If history is your thing, you'll learn more about the Greeks, Romans, Mayans and various Indigenous cultures of the Americas and how their history and mythologies were intertwined. How about literature and philosophy? Borges, Beckett, Rousseau, Hegel and others get treatment as a means to understanding our place in the world. And if nature writing is your thing, Ehrenreich's descriptions of his beloved Mojave Desert are as good as anything you'll read anywhere. Owls continually play a part in this story as omens of death and war, but also of wisdom. I'll never look at our own resident owls quite the same again.
Set against all of this is the big-picture concept of time and how we attempt to manipulate it, not necessarily for the better. Pre-Christianity, time was a concept that was cyclical, often related to deep connections with the natural world and shared mythologies. I never really considered the idea that with the advent of BCE/CE, time was suddenly more linear. Henceforth there would always be a before and after that resultingly brought about a disassociation from the natural cycles we as a species followed for thousands of years.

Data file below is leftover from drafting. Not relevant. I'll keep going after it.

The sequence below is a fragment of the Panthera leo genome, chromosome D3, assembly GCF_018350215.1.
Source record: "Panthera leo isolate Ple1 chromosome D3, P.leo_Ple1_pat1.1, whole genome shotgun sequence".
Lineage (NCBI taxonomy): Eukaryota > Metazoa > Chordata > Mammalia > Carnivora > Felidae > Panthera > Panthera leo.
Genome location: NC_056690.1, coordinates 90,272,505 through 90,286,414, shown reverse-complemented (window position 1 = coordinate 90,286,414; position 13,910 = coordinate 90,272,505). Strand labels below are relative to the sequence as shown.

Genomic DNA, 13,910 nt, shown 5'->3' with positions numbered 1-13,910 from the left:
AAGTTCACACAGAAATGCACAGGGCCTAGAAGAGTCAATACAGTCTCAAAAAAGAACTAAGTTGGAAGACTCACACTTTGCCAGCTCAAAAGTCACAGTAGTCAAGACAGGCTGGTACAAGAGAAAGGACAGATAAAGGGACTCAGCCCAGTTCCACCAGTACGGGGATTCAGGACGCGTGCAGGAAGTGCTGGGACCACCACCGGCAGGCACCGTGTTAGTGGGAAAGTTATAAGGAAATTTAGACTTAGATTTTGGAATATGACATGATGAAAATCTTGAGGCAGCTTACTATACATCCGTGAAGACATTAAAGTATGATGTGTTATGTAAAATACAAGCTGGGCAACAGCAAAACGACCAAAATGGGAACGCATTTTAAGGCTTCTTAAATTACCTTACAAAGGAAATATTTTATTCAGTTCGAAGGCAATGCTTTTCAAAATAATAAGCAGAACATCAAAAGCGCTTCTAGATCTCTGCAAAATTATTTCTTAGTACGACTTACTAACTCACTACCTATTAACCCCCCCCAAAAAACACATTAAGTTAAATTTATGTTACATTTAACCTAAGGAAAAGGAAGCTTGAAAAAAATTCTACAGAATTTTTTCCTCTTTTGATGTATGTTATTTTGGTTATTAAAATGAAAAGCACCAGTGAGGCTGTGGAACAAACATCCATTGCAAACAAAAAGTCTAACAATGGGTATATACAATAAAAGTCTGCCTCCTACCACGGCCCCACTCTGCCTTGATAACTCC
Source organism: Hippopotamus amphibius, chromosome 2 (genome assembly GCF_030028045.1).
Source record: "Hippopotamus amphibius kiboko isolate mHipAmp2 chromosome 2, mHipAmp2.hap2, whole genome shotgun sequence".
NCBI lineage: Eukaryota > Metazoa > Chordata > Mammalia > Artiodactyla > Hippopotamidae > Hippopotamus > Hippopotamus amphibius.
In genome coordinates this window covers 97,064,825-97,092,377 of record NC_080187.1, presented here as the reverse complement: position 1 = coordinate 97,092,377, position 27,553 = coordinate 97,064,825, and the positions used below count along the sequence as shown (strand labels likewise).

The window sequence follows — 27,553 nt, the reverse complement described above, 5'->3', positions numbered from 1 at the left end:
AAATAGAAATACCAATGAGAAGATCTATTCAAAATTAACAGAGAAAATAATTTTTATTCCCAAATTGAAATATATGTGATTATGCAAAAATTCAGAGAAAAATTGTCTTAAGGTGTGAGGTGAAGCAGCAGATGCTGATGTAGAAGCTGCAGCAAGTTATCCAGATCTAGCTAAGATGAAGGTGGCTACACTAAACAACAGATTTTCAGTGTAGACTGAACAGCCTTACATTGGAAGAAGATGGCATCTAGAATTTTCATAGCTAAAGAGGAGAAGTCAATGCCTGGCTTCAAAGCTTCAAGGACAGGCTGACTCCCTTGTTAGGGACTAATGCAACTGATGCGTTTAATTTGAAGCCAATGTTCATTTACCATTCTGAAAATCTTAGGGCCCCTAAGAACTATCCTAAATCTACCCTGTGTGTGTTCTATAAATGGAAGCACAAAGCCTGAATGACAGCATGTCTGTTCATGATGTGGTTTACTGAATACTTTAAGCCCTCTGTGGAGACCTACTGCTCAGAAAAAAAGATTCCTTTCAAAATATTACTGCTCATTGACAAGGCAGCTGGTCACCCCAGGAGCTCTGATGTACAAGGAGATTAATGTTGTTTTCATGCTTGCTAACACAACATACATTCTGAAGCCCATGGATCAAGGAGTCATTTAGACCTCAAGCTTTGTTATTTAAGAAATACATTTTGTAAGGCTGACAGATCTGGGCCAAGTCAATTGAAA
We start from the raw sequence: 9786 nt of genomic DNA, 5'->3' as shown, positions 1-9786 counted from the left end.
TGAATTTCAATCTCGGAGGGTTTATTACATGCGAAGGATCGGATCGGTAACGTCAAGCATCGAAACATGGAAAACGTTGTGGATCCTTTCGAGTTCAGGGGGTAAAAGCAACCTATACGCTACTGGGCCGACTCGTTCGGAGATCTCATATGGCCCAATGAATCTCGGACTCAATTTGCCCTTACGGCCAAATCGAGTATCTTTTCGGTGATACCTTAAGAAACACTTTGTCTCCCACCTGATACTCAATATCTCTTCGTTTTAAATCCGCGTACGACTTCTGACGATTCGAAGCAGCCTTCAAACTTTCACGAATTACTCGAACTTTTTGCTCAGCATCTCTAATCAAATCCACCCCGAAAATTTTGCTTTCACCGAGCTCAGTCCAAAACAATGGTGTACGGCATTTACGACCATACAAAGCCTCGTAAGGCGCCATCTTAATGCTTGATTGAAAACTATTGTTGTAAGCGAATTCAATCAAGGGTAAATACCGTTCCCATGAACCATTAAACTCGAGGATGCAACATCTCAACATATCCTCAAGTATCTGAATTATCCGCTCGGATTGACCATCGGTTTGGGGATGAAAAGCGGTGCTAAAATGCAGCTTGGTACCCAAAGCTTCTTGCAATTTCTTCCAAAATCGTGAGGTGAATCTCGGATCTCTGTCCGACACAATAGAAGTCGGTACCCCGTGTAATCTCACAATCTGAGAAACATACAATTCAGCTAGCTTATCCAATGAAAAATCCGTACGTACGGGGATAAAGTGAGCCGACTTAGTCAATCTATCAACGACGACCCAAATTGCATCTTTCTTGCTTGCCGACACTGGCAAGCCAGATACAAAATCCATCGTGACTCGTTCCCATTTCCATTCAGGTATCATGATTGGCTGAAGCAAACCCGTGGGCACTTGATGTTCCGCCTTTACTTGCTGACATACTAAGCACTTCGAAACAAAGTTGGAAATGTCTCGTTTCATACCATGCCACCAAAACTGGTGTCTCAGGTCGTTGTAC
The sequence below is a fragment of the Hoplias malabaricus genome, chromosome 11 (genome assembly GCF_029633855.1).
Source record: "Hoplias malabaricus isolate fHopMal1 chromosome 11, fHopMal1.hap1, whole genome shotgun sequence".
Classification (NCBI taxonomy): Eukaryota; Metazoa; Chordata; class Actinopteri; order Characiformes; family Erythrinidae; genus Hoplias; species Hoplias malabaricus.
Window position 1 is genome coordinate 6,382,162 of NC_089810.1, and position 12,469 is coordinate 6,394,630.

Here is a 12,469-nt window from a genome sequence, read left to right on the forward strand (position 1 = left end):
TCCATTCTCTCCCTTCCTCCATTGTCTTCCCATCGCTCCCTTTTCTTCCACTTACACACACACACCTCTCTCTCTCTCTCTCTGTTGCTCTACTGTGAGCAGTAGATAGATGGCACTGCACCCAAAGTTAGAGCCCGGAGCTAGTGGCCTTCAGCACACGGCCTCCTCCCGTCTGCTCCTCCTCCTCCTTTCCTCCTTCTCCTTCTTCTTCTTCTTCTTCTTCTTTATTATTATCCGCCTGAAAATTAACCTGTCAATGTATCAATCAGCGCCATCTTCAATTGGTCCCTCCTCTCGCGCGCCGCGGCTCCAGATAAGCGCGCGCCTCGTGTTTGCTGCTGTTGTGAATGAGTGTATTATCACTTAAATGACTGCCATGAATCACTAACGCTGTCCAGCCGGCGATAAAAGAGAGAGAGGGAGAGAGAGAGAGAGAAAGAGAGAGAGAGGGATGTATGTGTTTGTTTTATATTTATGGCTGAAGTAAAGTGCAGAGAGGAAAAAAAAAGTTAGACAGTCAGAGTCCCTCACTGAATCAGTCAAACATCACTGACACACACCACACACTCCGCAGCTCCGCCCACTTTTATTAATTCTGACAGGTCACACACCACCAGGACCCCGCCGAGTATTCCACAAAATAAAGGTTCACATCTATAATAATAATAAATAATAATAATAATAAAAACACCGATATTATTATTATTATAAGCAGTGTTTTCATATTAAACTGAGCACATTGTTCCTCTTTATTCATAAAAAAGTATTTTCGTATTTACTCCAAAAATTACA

This is but one small example of the ideas to be found within this book deserving of your attention. Ehrenreich may not provide answers, but you'll be better equipped for the kind of deep thinking required to look ahead into a future full of unknowns.